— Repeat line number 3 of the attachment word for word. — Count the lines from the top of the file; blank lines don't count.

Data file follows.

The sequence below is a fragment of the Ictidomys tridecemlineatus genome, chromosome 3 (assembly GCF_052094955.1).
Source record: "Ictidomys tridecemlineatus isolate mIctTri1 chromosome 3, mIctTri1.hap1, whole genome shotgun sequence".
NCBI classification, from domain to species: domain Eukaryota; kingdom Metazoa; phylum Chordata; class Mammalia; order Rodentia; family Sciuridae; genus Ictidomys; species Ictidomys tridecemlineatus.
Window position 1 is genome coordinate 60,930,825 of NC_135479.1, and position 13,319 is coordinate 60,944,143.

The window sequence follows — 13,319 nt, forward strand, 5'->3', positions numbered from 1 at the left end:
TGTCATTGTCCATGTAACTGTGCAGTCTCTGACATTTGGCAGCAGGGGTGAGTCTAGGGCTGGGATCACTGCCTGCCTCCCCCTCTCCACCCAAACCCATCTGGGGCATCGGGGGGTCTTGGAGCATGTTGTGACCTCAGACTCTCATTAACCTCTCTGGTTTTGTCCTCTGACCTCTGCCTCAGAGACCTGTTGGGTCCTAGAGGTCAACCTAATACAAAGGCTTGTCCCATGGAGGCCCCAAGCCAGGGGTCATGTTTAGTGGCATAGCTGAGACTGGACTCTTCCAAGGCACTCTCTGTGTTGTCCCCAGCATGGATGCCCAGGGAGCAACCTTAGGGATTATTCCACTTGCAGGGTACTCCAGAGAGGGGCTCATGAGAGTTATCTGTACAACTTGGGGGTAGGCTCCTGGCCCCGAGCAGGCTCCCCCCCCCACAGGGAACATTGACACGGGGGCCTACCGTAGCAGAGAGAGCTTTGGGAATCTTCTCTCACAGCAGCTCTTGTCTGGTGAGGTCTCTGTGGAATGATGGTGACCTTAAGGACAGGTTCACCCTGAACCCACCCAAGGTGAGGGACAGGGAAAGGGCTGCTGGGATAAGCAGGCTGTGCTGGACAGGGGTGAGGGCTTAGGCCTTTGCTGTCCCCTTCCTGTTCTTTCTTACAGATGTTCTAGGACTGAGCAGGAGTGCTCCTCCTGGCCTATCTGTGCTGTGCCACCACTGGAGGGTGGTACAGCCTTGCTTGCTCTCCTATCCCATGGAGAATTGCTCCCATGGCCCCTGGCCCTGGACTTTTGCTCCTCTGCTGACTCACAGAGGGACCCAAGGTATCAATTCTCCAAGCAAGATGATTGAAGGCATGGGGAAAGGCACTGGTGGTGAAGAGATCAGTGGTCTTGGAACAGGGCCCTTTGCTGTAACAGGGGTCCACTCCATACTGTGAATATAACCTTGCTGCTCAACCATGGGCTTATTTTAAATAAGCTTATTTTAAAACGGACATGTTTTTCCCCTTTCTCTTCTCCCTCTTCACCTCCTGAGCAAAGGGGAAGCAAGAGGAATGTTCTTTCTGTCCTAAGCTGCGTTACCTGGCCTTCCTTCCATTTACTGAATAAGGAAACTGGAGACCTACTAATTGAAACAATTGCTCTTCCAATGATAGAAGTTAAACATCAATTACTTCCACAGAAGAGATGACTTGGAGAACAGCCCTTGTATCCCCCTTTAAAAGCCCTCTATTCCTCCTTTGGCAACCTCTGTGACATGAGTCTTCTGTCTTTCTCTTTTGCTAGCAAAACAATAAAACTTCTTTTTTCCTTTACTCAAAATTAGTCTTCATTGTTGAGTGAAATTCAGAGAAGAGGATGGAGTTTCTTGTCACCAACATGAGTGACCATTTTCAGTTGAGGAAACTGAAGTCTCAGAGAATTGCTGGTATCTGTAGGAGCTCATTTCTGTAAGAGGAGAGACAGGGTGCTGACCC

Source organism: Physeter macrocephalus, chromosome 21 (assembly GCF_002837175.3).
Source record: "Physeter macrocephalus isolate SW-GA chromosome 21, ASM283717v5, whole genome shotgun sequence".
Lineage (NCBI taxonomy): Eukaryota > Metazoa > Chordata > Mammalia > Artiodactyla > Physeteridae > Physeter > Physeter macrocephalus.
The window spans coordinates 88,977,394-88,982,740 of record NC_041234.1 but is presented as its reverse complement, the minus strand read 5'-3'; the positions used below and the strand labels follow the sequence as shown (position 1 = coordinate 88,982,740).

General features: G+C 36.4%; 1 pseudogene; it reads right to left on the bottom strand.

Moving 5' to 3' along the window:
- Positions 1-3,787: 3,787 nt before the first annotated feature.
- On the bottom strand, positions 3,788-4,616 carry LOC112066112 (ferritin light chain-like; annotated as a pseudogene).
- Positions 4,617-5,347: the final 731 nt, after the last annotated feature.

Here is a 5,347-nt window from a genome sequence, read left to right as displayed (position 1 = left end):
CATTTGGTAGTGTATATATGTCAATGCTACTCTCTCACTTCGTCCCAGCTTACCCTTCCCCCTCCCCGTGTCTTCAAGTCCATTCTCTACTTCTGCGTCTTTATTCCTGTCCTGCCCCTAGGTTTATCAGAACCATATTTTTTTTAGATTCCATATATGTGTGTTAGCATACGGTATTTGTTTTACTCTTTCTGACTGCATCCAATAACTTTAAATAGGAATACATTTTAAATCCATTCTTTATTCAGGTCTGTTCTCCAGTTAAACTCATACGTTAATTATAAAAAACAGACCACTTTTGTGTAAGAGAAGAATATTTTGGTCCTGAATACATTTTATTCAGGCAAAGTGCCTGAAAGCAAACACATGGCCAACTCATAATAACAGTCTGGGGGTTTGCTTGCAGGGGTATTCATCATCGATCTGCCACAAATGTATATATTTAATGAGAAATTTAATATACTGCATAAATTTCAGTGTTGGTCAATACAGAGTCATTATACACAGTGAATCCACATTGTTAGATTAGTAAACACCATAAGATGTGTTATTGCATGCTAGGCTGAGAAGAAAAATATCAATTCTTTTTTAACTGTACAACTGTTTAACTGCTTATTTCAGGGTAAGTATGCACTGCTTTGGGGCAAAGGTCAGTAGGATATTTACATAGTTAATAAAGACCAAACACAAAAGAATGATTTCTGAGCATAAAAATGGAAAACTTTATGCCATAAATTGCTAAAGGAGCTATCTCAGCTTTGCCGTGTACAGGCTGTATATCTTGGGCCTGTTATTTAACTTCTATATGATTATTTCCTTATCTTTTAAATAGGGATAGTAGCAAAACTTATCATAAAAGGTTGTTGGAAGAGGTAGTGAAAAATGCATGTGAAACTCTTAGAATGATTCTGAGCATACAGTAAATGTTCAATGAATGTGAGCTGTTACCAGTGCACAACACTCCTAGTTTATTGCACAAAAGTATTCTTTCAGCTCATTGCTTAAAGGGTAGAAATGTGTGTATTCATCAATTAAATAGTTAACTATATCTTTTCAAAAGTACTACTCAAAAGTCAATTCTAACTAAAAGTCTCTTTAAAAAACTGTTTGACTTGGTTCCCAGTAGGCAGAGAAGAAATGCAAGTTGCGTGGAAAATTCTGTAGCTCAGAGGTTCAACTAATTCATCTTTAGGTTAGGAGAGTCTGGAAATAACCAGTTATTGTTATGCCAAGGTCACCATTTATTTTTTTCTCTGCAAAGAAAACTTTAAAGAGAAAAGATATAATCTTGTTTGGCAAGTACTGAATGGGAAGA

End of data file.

NCBI classification, from domain to species: domain Eukaryota; kingdom Metazoa; phylum Chordata; class Mammalia; order Rodentia; family Sciuridae; genus Ictidomys; species Ictidomys tridecemlineatus.